December 13, 2020

707 words 4 mins read



PyTorch extensions for high performance and large scale training.

repo name facebookresearch/fairscale
repo link
language Python
size (curr.) 902 kB
stars (curr.) 578
created 2020-07-07
license Other

FairScale Logo

PyPI Documentation Status CircleCI PyPI - License PRs Welcome


FairScale is a PyTorch extension library for high performance and large scale training on one or multiple machines/nodes. This library extends basic PyTorch capabilities while adding new experimental ones.

FairScale supports:

  • Parallelism:
    • pipeline parallelism (fairscale.nn.Pipe)
  • Sharded training:
    • Optimizer state sharding (fairscale.optim.oss)
    • Sharded grad scaler - automatic mixed precision
    • Sharded distributed data parallel
  • Optimization at scale:
    • AdaScale SGD (from fairscale.optim import AdaScale)


  • PyTorch >= 1.5.1


Normal installation:

pip install fairscale

Development mode:

cd fairscale
pip install -r requirements.txt
pip install -e .

If either of the above fails, add --no-build-isolation to the pip install command (this could be a problem with recent versions of pip).

Getting Started

The full documentation ( contains instructions for getting started and extending fairscale.



Run a 4-layer model on 2 GPUs. The first two layers run on cuda:0 and the next two layers run on cuda:1.

import torch

import fairscale

model = torch.nn.Sequential(a, b, c, d)
model = fairscale.nn.Pipe(model, balance=[2, 2], devices=[0, 1], chunks=8)

Optimizer state sharding (ZeRO)

See a more complete example here, but a minimal example could look like the following :

import torch
import torch.distributed as dist
import torch.multiprocessing as mp
from fairscale.optim.oss import OSS
from fairscale.nn.data_parallel import ShardedDataParallel as ShardedDDP

def train(
    rank: int,
    world_size: int,
    epochs: int):

    # DDP init example
    dist.init_process_group(backend='nccl', init_method="tcp://localhost:29501", rank=rank, world_size=world_size)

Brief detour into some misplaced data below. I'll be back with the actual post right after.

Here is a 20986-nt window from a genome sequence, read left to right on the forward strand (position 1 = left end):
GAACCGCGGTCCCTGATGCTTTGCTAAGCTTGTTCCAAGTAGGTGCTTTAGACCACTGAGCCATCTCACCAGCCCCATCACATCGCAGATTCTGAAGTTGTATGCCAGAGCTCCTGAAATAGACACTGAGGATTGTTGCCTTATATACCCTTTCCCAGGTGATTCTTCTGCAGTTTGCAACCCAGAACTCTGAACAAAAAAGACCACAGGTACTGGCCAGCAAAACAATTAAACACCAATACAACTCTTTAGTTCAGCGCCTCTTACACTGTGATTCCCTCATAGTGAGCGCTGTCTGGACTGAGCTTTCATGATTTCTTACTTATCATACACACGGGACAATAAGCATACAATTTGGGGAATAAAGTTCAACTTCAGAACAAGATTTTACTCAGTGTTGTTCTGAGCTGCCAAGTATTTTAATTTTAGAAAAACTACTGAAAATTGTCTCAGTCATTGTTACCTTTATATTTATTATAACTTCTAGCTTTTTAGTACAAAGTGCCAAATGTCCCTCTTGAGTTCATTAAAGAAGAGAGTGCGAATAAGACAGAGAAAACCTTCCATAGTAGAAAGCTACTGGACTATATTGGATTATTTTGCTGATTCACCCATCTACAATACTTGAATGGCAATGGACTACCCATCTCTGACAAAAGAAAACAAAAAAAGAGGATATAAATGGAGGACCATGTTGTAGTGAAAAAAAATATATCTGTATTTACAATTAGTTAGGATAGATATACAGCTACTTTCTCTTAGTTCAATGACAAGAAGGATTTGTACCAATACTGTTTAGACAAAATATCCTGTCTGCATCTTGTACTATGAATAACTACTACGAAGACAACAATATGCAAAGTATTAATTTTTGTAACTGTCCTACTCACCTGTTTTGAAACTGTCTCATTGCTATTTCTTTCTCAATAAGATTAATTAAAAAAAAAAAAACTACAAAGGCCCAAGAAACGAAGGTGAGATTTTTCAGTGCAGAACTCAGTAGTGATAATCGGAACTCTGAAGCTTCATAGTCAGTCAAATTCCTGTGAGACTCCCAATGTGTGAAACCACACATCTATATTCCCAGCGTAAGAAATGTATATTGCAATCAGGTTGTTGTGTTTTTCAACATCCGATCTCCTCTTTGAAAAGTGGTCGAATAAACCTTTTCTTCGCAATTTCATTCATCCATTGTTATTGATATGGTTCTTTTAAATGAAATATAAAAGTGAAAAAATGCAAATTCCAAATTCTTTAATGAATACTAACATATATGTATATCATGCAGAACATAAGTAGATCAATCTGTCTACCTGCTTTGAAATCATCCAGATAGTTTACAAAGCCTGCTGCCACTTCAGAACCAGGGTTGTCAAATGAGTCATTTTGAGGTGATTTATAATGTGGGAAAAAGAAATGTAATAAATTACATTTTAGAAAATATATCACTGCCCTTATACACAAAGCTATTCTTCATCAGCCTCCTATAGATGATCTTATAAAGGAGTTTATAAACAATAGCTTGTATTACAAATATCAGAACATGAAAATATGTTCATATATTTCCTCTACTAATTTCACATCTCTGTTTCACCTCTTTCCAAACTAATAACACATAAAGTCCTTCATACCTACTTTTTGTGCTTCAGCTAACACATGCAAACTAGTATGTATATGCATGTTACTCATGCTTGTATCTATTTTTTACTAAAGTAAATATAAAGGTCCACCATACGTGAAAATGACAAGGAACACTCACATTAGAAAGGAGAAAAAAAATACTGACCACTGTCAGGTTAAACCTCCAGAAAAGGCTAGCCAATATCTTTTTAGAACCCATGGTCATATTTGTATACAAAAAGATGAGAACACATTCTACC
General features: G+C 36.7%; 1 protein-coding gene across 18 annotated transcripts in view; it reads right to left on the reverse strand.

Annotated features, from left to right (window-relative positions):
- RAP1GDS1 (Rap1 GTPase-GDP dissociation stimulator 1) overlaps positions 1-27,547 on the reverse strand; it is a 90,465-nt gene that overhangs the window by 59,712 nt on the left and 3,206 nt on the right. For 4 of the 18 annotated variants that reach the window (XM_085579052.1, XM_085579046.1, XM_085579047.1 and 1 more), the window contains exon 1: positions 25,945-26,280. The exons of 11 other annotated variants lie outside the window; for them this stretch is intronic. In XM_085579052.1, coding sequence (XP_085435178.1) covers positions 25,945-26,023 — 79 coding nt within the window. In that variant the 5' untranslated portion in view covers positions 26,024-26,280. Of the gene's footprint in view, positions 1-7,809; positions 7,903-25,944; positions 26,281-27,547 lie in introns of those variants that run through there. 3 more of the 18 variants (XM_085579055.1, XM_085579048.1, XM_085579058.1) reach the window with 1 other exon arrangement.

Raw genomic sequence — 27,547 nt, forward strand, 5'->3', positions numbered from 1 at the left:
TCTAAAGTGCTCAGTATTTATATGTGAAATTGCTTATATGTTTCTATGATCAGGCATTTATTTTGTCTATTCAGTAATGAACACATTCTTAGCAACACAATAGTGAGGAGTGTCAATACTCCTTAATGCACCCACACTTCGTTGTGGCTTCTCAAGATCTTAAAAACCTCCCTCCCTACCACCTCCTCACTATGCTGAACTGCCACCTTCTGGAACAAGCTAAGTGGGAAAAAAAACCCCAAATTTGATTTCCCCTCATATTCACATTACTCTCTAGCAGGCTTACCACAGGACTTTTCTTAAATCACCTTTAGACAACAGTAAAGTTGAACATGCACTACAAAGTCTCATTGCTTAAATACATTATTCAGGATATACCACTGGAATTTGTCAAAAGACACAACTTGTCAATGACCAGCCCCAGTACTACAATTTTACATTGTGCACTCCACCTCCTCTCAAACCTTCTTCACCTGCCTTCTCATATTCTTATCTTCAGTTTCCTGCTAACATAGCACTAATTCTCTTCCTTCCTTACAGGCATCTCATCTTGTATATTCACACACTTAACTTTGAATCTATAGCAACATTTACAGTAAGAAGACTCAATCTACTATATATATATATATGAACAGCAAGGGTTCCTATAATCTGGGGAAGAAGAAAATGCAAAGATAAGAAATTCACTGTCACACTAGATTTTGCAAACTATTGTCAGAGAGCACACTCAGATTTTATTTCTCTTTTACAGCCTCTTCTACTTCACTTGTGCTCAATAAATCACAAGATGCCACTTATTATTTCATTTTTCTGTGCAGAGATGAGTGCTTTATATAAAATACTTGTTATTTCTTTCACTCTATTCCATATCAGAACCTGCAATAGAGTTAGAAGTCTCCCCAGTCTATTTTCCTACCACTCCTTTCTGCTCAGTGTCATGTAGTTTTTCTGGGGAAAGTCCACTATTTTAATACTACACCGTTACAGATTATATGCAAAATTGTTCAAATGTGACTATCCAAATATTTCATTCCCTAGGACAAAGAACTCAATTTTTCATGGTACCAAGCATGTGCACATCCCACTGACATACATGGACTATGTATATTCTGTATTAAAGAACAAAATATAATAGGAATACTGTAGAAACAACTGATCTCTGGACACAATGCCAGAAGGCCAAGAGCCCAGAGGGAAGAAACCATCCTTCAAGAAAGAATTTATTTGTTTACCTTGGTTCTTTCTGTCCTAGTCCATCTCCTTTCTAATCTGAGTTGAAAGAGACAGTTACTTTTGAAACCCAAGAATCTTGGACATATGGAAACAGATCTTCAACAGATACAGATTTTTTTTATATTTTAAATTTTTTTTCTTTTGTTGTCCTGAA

# Problem statement
    model = myAwesomeModel().to(rank)
    dataloader = mySuperFastDataloader()
    loss_fn = myVeryRelevantLoss()
    base_optimizer = torch.optim.SGD # pick any pytorch compliant optimizer here
    base_optimizer_arguments = {} # pass any optimizer specific arguments here, or directly below when instantiating OSS

    # Wrap the optimizer in its state sharding brethren
    optimizer = OSS(params=model.parameters(), optim=base_optimizer, **base_optimizer_arguments)

    # Wrap the model into ShardedDDP, which will reduce gradients to the proper ranks
    model = ShardedDDP(model, optimizer)

    # Any relevant training loop, nothing specific to OSS. For example:
    for e in range(epochs):
        for batch in dataloader:
            # Train
            outputs = model(batch["inputs"])
            loss = loss_fn(outputs, batch["label"])


if __name__ == "__main__":
    # Supposing that WORLD_SIZE and EPOCHS are somehow defined somewhere

AdaScale SGD

AdaScale can be used to wrap a SGD optimizer and to be used in DDP (Distributed Data Parallel) training or non-DDP with gradient accumulation. The benefit is to re-use the same LR schedule from a baseline batch size when effective batch size is bigger.

from torch.optim import SGD
from torch.optim.lr_scheduler import LambdaLR  # or your scheduler
from fairscale.optim import AdaScale

optim = AdaScale(SGD(model.parameters(), lr=0.1))
scheduler = LambdaLR(optim, ...)
# Note: the train loop should be with DDP or with gradient accumulation.
last_epoch = 0
step = 0
done = False
while not done:
    for sample in dataset:
        step += optim.gain()
        epoch = step // len(dataset)
        if last_epoch != epoch:
            last_epoch = epoch
        if epoch > max_epoch:
            done = True

Primary goal is to allow scaling to bigger batch sizes without losing model accuracy.

At a high level, we want ML researchers to:

  • go parallel more easily (i.e. reuse the same LR schedule)
  • not worrying about lossing accuracy
  • get same (or higher) GPU efficiency (fewer steps, less networking, etc.)


We use circleci to test on PyTorch versions 1.5.1, 1.6.0 and 1.7.0 and CUDA version 10.1. Please create an issue if you are having trouble with installation.


See the CONTRIBUTING file for how to help out.


fairscale is licensed under the BSD-3-Clause License.

fairscale.nn.pipe is forked from torchgpipe, Copyright 2019, Kakao Brain, licensed under Apache License.

fairscale.nn.model_parallel is forked from Megatron-LM, Copyright 2020, NVIDIA CORPORATION, licensed under Apache License.

fairscale.optim.adascale is forked from AdaptDL, Copyright 2020, Petuum, Inc., licensed under Apache License.


Here is a list of all authors on relevant research papers this work is based on:

  • torchgpipe: Chiheon Kim, Heungsub Lee, Myungryong Jeong, Woonhyuk Baek, Boogeon Yoon, Ildoo Kim, Sungbin Lim, Sungwoong Kim. [Paper] [Code]
  • ZeRO: Samyam Rajbhandari, Jeff Rasley, Olatunji Ruwase, Yuxiong He. [Paper] [Code]
  • Megatron-LM: Mohammad Shoeybi, Mostofa Patwary, Raul Puri, Patrick LeGresley, Jared Casper, Bryan Catanzaro. [Paper][Code]
  • AdaScale SGD: Tyler B. Johnson, Pulkit Agrawal, Haijie Gu, Carlos Guestrin. [Paper]
comments powered by Disqus